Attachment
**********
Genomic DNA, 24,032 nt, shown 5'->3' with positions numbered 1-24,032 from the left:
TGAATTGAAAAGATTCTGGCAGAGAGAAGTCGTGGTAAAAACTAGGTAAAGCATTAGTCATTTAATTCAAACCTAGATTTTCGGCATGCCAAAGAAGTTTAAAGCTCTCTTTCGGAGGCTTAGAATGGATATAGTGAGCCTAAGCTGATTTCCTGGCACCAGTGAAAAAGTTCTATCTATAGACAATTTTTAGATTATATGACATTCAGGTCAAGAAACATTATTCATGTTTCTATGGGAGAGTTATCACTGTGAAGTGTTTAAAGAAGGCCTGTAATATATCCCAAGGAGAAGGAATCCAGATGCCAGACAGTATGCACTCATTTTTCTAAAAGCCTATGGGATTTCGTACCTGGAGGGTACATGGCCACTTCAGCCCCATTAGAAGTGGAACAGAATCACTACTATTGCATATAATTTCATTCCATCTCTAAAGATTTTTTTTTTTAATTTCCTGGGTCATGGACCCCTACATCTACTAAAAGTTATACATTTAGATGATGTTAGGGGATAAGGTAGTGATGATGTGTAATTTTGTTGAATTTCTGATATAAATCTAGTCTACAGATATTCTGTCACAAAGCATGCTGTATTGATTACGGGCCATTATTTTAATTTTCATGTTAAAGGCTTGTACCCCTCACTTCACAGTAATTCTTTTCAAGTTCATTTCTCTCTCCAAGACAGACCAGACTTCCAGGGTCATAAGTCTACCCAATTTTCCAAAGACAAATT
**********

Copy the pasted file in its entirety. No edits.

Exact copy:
Genomic DNA, 24,032 nt, shown 5'->3' with positions numbered 1-24,032 from the left:
TGAATTGAAAAGATTCTGGCAGAGAGAAGTCGTGGTAAAAACTAGGTAAAGCATTAGTCATTTAATTCAAACCTAGATTTTCGGCATGCCAAAGAAGTTTAAAGCTCTCTTTCGGAGGCTTAGAATGGATATAGTGAGCCTAAGCTGATTTCCTGGCACCAGTGAAAAAGTTCTATCTATAGACAATTTTTAGATTATATGACATTCAGGTCAAGAAACATTATTCATGTTTCTATGGGAGAGTTATCACTGTGAAGTGTTTAAAGAAGGCCTGTAATATATCCCAAGGAGAAGGAATCCAGATGCCAGACAGTATGCACTCATTTTTCTAAAAGCCTATGGGATTTCGTACCTGGAGGGTACATGGCCACTTCAGCCCCATTAGAAGTGGAACAGAATCACTACTATTGCATATAATTTCATTCCATCTCTAAAGATTTTTTTTTTTAATTTCCTGGGTCATGGACCCCTACATCTACTAAAAGTTATACATTTAGATGATGTTAGGGGATAAGGTAGTGATGATGTGTAATTTTGTTGAATTTCTGATATAAATCTAGTCTACAGATATTCTGTCACAAAGCATGCTGTATTGATTACGGGCCATTATTTTAATTTTCATGTTAAAGGCTTGTACCCCTCACTTCACAGTAATTCTTTTCAAGTTCATTTCTCTCTCCAAGACAGACCAGACTTCCAGGGTCATAAGTCTACCCAATTTTCCAAAGACAAATT